Yearbook Staff Wraps Up Production After a year of working, volume 12 has been finalized


After working on the yearbook virtually, the staff of The Howl have turned in all pages of the book and deemed it complete. “At that moment, all I felt was tired if I’m gonna be honest with you,” editor-in-chief Alan Org said. “At the same time, I also felt pretty happy. We had just spent the entire weekend working on the book so I definitely felt like I was free. ” Photo Credit: Alan Org

Kristin Bernasor

With this yearbook being the first one to be created in distance learning instead of in-person, the staff were aware that the 2021 year wouldn’t be easy. They would have to help the new members and adapt to a newer version of the Jostens design program. 

“I was definitely concerned about the staff members, especially the newcomers,” editor Sandra Amores said. “I think at the start of 2020, Jostens drastically changed to the point where even us editors and Mr. LaPorte had a bit of a hard time adjusting to it. So with our program that we use to create the book being all new and different, this made me a little worried about how our staff members would adapt to it.”

Unlike previous years, yearbook production started earlier. The development of the theme, “Don’t Get Us Started,” began days after schools shut down in March of last year. 

“This yearbook differs greatly from every other book in that it has more specialty pages, more photos taken from outside sources, and an entirely new section that’s not present in the other books,” editor-in-chief Alan Org said. “There’s a lot of things that are different in order to work around our situation and our lack of ability to really capture anything that’s happening during school.”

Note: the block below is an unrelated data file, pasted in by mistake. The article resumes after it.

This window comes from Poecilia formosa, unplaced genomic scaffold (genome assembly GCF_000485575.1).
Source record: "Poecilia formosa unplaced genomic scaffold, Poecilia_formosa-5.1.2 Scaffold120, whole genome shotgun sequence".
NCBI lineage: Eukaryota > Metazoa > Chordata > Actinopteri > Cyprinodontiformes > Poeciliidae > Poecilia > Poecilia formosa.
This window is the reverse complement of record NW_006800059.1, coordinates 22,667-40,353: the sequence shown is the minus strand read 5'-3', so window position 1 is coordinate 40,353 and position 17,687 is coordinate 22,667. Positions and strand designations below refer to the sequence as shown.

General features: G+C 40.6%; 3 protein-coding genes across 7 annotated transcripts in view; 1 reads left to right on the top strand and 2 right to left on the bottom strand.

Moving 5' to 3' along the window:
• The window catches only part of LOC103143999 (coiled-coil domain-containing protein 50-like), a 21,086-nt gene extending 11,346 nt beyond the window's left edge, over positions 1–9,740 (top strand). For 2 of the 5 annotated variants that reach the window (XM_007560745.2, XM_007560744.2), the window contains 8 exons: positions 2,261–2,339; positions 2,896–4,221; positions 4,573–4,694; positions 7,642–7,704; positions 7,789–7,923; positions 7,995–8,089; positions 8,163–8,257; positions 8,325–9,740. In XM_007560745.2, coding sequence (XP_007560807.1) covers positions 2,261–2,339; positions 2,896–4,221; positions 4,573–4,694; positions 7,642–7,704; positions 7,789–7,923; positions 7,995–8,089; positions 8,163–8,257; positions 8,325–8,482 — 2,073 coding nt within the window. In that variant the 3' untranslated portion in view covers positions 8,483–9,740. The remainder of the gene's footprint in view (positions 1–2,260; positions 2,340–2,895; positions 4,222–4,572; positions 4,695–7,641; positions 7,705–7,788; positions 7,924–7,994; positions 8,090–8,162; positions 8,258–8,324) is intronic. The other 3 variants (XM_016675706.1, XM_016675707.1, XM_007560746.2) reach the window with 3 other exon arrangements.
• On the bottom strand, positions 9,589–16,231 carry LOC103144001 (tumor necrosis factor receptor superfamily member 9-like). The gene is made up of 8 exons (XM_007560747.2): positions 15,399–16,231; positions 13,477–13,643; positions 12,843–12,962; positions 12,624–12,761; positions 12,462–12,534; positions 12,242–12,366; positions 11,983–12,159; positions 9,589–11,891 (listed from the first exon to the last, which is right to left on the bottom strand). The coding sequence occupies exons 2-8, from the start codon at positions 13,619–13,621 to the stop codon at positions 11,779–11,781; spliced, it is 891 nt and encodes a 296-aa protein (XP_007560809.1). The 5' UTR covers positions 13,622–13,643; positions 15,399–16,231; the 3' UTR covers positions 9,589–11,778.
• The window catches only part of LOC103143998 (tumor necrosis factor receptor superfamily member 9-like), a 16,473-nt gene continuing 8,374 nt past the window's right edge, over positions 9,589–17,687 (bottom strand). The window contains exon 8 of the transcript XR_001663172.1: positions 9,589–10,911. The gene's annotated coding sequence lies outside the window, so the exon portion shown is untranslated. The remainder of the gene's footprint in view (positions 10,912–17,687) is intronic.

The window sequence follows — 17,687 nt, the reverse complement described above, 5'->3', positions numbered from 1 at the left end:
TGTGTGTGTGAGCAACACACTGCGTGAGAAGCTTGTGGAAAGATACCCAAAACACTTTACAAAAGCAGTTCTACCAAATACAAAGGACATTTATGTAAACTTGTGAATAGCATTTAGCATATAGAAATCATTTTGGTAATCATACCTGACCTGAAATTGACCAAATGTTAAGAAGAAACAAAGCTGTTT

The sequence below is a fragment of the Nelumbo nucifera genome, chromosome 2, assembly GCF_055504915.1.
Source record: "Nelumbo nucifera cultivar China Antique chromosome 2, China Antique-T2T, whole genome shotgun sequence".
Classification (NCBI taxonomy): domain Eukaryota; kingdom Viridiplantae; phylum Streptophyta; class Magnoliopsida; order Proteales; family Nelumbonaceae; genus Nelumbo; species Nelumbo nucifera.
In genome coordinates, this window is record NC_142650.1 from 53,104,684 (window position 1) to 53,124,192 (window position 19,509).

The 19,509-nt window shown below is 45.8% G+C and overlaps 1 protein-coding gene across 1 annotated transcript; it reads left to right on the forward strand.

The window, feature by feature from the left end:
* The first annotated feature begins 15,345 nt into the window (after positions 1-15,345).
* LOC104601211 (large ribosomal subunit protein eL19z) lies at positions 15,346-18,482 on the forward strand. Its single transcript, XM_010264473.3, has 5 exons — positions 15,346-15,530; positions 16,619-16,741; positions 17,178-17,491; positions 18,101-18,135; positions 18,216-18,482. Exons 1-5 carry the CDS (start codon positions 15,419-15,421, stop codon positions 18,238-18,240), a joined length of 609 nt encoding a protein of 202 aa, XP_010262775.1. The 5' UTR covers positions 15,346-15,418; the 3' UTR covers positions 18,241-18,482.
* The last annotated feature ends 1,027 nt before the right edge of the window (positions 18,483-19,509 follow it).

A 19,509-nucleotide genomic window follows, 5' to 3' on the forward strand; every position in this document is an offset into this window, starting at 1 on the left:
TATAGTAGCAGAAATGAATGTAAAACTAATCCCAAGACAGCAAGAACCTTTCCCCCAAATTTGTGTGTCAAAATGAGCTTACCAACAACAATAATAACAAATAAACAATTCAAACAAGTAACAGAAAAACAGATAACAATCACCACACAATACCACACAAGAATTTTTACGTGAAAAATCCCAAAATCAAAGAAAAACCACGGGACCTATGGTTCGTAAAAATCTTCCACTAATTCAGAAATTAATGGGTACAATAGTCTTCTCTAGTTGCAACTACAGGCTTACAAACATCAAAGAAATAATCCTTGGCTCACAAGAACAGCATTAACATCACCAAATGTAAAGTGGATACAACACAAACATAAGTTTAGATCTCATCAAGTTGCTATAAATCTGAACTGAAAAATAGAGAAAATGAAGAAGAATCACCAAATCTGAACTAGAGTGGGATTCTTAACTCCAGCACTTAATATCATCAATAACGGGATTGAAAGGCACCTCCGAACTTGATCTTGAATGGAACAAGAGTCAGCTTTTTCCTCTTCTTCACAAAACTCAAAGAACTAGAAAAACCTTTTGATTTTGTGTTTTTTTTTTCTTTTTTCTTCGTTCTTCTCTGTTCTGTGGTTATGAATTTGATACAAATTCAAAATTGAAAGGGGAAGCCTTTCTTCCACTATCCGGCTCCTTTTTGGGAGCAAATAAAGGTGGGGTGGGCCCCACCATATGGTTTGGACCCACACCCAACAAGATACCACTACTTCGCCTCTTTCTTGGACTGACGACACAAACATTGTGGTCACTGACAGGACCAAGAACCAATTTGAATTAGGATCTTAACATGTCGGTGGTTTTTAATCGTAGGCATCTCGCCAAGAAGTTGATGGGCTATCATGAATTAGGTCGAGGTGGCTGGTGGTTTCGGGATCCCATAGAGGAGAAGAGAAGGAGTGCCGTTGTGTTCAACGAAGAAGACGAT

The staff relied heavily on the student body for content materials, making the production process stressful. Amongst the hardships, the staff learned to keep going and not give up. An example of this would be asking a person for a response and finding someone else if that person either didn’t reply or left them on read. 

“There’s only one word that can describe my whole experience while creating this book, and that word is ‘stressful,’” Amores said. “Reaching out and contacting people was a nightmare. The luxury of being able to pull a student out of class was completely thrown out the window for us this year. The number of emails, texts, direct messages I’ve had to send this year is too high for me to count. And don’t get me started on marketing/trying to sell the book. I’ll just say, it took a crazy amount of convincing for us to reach our sales goal.”

For many of the new staff members, facing responsibilities and learning new skills, such as writing stories and designing speciality pages, was difficult. However, editors felt impressed with the accomplishments they have been able to make. 

“I was completely blown away by what they were able to put together this year,” Amores said. “Not only were they jumping into something new, but they had to learn and do it all virtually. It’s as if they did the impossible. For their first year on the yearbook staff, they should be more than proud of the work that they accomplished.

Having their hard work and dedication finally pay off, the staff is ready to see the book in May. 

“Some of the pages look great and some are okay,” specialty editor Jessica Scott said. “I can look at the pages I did last year and think ‘These look fantastic!,’ but a few of these pages are mediocre since I know what I’m capable of. But still, this book is still the best book by far. I hope the class next year can win a bunch of awards because of it.”